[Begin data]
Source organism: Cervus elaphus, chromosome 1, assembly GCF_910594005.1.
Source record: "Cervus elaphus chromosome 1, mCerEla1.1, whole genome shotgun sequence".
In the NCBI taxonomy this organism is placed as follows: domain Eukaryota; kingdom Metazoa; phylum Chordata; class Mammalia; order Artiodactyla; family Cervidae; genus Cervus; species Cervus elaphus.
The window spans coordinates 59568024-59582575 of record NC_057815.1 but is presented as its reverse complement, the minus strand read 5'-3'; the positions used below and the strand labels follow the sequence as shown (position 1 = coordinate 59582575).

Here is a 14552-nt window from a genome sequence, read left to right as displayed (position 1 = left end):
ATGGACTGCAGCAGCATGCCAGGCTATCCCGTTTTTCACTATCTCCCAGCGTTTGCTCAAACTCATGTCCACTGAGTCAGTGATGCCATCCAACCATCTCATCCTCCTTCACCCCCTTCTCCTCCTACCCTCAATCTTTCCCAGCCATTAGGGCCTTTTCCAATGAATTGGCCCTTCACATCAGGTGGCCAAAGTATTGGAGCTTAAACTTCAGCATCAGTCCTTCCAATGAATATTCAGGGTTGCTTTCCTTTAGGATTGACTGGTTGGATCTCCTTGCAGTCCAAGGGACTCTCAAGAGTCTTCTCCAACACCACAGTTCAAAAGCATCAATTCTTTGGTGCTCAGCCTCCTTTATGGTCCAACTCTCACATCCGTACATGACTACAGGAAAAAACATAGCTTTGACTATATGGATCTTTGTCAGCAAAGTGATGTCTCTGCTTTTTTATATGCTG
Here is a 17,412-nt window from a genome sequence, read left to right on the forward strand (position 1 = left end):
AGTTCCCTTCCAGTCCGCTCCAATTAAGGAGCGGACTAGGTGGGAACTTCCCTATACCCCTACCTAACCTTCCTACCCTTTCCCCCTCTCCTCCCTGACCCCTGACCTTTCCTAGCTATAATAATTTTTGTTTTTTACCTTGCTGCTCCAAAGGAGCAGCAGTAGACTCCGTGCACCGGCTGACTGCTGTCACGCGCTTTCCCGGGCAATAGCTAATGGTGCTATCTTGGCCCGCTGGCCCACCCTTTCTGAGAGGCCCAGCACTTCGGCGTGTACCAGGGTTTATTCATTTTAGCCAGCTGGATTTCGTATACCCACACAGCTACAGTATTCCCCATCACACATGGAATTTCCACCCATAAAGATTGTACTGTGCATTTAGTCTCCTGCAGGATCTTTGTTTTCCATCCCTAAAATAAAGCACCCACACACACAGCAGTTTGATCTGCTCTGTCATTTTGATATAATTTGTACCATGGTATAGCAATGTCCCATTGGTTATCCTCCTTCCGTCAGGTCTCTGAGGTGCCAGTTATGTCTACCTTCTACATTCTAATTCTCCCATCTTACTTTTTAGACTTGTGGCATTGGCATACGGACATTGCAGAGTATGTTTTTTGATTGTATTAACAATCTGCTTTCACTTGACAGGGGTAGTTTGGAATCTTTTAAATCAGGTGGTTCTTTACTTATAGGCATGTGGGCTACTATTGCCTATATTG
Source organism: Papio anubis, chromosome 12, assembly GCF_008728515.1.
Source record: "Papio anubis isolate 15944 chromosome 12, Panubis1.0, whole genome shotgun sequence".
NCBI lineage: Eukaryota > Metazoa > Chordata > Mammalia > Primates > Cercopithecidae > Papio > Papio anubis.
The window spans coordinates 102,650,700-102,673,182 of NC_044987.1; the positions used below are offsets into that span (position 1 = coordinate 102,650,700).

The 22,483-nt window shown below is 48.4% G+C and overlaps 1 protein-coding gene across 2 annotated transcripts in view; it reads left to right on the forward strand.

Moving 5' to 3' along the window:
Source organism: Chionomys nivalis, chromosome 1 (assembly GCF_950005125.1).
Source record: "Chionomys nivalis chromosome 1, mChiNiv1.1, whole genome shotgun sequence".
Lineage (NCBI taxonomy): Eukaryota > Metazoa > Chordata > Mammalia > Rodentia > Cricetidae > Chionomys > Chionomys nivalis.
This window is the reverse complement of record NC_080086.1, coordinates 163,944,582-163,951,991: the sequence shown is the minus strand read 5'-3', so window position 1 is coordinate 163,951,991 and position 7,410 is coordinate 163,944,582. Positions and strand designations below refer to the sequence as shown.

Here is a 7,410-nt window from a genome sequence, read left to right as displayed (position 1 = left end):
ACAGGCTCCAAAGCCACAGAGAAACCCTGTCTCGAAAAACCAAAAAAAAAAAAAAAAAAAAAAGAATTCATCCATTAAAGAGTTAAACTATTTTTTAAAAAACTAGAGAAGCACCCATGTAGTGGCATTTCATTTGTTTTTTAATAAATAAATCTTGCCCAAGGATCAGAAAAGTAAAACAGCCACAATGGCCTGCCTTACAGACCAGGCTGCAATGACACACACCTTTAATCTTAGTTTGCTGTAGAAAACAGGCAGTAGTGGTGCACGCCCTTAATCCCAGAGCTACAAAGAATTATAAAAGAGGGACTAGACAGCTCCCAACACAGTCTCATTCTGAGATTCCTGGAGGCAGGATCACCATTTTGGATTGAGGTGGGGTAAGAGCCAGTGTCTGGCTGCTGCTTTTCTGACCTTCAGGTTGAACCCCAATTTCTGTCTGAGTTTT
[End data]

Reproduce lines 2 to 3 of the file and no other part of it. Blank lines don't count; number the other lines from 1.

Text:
Source record: "Cervus elaphus chromosome 1, mCerEla1.1, whole genome shotgun sequence".
In the NCBI taxonomy this organism is placed as follows: domain Eukaryota; kingdom Metazoa; phylum Chordata; class Mammalia; order Artiodactyla; family Cervidae; genus Cervus; species Cervus elaphus.